> Your use of Yahoo! Groups is subject to http://docs.yahoo.com/info/terms/
>
>




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________________________________________________________________________


Message: 16
Date: Fri, 21 Sep 2001 08:40:55 EDT
From: lovdmc12_at_dml_aol.com
Subject: Bosch oil filters

I have the old 5 digit Bosch oil filter numbers that have been mentioned on 
the list in the past.  Has Bosch changed their numbering system.  I went to 
the local Autozone, and all of their filters had a four digit number.  The 
guy told me the numbers had changed.  I want to make sure I get the right 
filter.

Also, they have the Mobil 1 filters.  Has anyone ever used one of these on 
their DeLorean?  I know their oil is excellent, but I'm wondering how good 
their filters are.

Brian
VIN 1597



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Message: 17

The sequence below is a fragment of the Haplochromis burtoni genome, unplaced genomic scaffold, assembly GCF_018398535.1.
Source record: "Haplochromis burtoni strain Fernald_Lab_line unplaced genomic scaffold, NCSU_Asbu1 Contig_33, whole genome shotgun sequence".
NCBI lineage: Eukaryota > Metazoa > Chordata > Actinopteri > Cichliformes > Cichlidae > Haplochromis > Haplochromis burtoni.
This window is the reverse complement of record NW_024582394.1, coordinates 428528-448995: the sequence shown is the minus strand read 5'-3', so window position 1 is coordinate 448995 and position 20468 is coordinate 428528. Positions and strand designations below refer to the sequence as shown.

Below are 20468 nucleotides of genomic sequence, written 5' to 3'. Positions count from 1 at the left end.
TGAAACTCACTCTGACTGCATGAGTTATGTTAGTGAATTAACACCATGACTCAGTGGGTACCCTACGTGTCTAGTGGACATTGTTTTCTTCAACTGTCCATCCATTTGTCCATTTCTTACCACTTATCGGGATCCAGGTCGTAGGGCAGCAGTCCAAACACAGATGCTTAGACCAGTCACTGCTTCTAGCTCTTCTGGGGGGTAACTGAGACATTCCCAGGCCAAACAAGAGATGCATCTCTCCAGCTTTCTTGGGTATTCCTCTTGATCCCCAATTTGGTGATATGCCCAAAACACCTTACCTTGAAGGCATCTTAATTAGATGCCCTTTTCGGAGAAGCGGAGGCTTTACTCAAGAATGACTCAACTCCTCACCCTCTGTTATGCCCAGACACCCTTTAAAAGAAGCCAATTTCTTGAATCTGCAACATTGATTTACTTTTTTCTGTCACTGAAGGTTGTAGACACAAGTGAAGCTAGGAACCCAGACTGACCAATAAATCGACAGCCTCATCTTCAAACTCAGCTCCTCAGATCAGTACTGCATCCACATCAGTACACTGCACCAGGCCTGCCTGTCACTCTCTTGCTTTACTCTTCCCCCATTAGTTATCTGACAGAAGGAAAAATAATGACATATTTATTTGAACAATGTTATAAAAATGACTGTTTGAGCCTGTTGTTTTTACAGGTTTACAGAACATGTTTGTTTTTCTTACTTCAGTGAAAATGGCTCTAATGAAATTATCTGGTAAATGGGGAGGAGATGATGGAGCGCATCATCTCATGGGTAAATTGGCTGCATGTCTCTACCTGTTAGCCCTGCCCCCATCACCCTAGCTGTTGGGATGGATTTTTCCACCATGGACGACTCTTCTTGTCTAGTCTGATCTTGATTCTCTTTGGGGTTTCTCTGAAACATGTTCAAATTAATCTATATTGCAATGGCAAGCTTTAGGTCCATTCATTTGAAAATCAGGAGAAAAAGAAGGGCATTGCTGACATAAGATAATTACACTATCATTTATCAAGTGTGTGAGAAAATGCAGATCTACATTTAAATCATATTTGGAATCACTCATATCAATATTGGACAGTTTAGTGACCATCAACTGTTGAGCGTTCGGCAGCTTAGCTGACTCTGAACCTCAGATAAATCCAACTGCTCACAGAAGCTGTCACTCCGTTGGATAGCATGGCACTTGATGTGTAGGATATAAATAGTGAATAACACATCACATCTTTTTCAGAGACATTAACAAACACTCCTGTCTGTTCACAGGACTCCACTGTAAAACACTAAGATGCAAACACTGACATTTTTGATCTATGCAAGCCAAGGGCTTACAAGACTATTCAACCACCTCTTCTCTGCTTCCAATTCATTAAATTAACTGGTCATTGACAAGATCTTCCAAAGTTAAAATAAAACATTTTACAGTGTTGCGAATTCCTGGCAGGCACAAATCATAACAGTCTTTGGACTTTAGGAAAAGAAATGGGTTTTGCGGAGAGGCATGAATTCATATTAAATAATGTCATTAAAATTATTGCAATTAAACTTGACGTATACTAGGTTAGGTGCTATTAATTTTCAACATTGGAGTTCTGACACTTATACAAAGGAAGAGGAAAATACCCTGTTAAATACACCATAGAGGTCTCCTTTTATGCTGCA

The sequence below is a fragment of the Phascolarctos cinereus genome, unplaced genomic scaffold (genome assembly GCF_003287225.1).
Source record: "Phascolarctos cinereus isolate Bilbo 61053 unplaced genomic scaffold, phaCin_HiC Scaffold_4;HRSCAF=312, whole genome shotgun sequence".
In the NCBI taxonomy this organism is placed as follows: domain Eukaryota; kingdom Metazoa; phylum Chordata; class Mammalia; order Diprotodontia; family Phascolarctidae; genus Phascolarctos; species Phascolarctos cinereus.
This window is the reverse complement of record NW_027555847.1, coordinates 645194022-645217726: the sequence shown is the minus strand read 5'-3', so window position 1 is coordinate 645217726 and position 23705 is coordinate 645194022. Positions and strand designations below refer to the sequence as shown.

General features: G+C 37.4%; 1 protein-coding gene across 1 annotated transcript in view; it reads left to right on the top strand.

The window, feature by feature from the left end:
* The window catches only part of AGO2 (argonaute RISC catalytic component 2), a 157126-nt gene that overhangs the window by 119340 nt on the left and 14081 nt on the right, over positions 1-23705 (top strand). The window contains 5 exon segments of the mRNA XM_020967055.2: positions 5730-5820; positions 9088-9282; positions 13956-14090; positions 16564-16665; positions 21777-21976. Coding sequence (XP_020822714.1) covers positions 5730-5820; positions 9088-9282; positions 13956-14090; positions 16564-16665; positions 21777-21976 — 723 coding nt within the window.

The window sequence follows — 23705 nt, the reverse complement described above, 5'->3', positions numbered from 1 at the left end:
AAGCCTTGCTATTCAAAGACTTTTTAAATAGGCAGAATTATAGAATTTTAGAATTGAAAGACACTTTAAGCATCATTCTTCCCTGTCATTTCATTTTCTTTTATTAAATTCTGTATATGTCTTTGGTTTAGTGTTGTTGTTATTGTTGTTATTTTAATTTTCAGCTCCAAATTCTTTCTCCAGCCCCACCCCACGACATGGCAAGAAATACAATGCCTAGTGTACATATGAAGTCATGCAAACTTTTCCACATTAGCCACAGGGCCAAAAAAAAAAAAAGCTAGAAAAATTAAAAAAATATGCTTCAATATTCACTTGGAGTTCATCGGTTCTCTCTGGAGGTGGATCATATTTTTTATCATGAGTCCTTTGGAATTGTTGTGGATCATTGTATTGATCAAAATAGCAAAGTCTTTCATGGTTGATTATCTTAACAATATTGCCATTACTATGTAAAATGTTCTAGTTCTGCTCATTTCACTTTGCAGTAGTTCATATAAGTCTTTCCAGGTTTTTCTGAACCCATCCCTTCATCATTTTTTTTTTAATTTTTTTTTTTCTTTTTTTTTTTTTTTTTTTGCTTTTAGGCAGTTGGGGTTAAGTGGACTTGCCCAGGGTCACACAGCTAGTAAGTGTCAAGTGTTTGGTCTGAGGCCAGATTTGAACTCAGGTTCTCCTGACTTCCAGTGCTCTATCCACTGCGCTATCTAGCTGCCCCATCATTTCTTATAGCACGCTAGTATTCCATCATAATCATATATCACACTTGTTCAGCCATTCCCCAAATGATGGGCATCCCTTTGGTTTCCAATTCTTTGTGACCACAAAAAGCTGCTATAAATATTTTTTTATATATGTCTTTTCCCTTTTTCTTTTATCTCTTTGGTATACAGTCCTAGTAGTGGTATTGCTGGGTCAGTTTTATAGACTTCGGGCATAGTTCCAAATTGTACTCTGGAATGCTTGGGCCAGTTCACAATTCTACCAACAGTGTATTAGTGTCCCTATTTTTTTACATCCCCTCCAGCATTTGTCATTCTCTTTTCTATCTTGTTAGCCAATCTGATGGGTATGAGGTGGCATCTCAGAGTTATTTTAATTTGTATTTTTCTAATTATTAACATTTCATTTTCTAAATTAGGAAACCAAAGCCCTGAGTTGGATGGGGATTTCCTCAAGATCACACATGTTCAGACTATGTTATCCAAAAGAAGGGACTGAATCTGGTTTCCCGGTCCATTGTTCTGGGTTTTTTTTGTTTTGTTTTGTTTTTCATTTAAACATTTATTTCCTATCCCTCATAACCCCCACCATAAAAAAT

Date: Fri, 21 Sep 2001 09:09:16 -0400
From: Peter Lucas <lucas_at_dml_imap.maya.com>
Subject: Re: Extra/unused wires in doors

There is definitely an unused wire that you can use for your 
launchers. My memory of the details has faded, but I'm pretty sure it 
is the single yellow/white wire that you mentioned.

The bad news is that this wire will only get you as far as the 
junction box in the center of the roof under the T-panel. It goes 
into the connector from the door to the roof harness, but you will 
discover that its mating pin is missing and there is no spare wire in 
the roof harness.

Here's what you have to do:
1) Remove the T-panel.
2) Remove the metal plate that covers the roof junction box. It is 
glued in place with black sealant.  Just pry it up.
3) Remove the rear headliner piece (I can't remember if you also need 
to remove the center T-shaped headliner).
4) Locate the rectangular rubber bung inside the vehicle where the 
harness enters the cabin.  You need to get two more wires through